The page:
Paying Tribute to the Lost Generations of Black Photographers
Deborah Willis's documentary feels all the more relevant post-Ferguson.
“If it were not for Deborah Willis,” artist Dawoud Bey says near the end of Thomas Allen Harris’s documentary Through a Lens Darkly: Black Photographers and the Emergence of a People, “we all would have disappeared at some point.” It’s a powerful statement, one that crystallizes the issues underlying the film, which is produced by Willis and based on her 2000 book Reflections in Black: A History of Black Photographers 1840 to the Present.
The crux of the film, articulated in a recording of James Baldwin that plays during the opening moments and gets reiterated in different guises throughout, is that photography has been a crucial tool for self-representation and self-making used by members of the African Diaspora since they arrived in America. It has also been a field of struggle on which African Americans have sought to wrest control of how they are portrayed from whites.
Works by contemporary artists Harris interviews, including Carrie Mae Weems, Glenn Ligon, Lorna Simpson, and Hank Willis Thomas (Deborah Willis’s son), make plain how this fight for the right to control the means of one’s self-representation continues to this day. Even if Harris’s frequent autobiographic interjections and ruminative monologues hamper the film, his subject matter is sufficiently engaging to make up for these blunders, particularly as it dovetails with issues raised by the ongoing fallout from the murder of Michael Brown in Ferguson, Missouri.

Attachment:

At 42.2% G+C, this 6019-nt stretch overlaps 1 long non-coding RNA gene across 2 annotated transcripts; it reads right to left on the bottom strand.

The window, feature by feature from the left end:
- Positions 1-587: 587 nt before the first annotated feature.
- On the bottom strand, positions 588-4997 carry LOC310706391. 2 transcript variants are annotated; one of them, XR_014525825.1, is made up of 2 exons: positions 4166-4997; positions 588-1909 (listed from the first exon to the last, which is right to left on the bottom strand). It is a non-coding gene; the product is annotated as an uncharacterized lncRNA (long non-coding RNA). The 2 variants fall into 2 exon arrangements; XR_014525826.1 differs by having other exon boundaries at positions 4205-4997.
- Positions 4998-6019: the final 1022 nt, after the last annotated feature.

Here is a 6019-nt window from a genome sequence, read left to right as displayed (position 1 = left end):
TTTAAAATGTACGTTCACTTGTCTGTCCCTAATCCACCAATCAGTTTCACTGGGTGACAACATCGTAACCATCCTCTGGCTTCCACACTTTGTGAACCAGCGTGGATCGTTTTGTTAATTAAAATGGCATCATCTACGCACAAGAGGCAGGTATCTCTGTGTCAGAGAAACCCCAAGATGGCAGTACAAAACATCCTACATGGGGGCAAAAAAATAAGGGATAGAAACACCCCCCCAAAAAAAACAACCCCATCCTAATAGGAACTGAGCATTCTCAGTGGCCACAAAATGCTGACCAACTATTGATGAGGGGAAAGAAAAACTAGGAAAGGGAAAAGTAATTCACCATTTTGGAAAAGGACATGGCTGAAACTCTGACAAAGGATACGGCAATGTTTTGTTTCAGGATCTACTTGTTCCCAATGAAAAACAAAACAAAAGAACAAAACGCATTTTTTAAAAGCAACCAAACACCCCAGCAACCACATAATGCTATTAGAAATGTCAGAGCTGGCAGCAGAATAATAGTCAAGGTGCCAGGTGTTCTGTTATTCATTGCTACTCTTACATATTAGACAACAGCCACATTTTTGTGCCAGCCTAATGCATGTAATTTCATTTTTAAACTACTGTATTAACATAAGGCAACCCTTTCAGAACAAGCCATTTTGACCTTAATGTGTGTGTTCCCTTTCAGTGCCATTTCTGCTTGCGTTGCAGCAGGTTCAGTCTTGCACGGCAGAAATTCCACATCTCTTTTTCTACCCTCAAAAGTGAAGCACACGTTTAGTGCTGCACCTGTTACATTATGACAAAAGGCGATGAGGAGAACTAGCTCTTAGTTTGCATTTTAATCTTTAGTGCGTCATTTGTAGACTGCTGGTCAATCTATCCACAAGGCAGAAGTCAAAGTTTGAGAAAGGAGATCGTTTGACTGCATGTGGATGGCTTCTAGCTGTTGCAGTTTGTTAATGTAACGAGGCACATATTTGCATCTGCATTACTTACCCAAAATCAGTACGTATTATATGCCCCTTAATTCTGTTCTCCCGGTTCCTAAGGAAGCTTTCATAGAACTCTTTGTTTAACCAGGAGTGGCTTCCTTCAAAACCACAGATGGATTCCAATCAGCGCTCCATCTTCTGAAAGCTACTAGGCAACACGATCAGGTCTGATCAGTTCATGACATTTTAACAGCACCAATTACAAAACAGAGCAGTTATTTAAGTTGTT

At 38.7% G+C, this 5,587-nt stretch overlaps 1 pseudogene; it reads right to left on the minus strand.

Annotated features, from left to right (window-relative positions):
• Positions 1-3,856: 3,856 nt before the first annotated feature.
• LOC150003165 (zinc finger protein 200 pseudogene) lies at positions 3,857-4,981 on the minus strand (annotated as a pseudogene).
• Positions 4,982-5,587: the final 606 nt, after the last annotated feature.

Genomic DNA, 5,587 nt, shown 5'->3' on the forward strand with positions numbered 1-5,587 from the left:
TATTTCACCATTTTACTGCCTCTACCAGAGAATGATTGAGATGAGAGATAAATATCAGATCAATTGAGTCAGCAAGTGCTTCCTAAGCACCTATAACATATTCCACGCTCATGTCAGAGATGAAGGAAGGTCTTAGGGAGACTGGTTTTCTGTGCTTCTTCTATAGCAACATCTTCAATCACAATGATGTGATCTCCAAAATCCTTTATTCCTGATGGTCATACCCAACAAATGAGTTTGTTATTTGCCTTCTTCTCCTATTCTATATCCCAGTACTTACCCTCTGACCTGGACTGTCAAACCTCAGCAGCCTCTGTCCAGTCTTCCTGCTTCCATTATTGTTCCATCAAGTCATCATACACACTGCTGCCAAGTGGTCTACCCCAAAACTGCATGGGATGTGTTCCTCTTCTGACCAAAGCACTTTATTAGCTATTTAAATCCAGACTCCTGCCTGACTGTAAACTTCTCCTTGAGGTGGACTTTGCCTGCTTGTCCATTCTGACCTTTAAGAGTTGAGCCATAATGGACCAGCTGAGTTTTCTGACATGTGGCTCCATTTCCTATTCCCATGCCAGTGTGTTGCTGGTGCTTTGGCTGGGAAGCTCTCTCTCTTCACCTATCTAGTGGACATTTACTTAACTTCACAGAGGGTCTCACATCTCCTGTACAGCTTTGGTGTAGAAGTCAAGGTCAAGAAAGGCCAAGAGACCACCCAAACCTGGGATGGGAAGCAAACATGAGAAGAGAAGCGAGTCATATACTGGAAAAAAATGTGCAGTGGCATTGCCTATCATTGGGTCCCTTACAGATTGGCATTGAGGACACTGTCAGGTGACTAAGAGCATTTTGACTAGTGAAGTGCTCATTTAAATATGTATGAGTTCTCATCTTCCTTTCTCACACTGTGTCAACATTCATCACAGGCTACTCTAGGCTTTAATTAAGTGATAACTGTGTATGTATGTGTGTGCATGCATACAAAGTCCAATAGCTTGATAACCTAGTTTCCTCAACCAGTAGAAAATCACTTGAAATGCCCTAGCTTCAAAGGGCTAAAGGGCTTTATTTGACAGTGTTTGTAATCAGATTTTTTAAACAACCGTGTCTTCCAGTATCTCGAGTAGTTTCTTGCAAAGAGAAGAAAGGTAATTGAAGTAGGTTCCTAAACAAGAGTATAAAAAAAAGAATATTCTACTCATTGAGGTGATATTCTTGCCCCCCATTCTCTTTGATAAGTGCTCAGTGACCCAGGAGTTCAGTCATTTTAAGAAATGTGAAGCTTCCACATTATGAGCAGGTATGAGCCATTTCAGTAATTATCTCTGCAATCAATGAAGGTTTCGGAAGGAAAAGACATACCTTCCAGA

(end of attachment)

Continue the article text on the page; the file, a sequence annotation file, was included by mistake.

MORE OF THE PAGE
One of the film’s strengths is that it doesn’t rely on current examples and boldface names, but instead offers a crash course in the history of African American photographers. Unsurprisingly, the overwhelming majority are men, though a chapter late in the film does a bit to right the gender imbalance. Harris’s narrative begins with Jules Lion, who opened a daguerreotype studio in New Orleans in 1840 and is credited with being the first African American photographer. The lack of academic interest in tracking down what remains of Lion’s output, which historians Harris consulted attest to, makes plain the racism still shaping the field.
An especially fascinating passage is devoted to the period immediately after the Civil War. Here we see African American soldiers returning from battlefields where they have literally been fighting for their freedom, and flocking to photography studios to have their portraits taken as records of their heroism and testaments to their full citizenship. During the same period, Harris and Willis show the genesis of the African American “thug” stereotype in the popular press and mainstream photography of the day. Holding up the threat of the black thug became a new way for whites to control African Americans at a time when they had achieved an unprecedented degree of power to determine their own representation.
The post-Civil War period’s duality between images portraying African Americans as either exemplary citizens or dangerous criminals endures, as made plain recently by the #IfTheyGunnedMeDown hashtag that spread like wildfire following the murder of the unarmed teenager Michael Brown by a Ferguson police officer last month. Taking to Twitter, young black men and women juxtaposed images of themselves graduating from high school or college, embracing relatives, or performing other noble rites of youth, with photos in which they’re drinking or smoking, making gang signs, or indulging other stereotypically “thuggish” behavior.
Hashtagging the homespun photo diptychs #IfTheyGunnedMeDown, young African Americans asked which photo the media would use to represent them. In so doing they are rephrasing for the 21st century the 1963 James Baldwin quotation that opens Through a Lens Darkly, and that orients the film: “Every negro boy, every negro girl born in this country until this present moment undergoes the agony of trying to find in the body politic, in the body social, outside himself or herself, some image of himself or herself which is not demeaning.”
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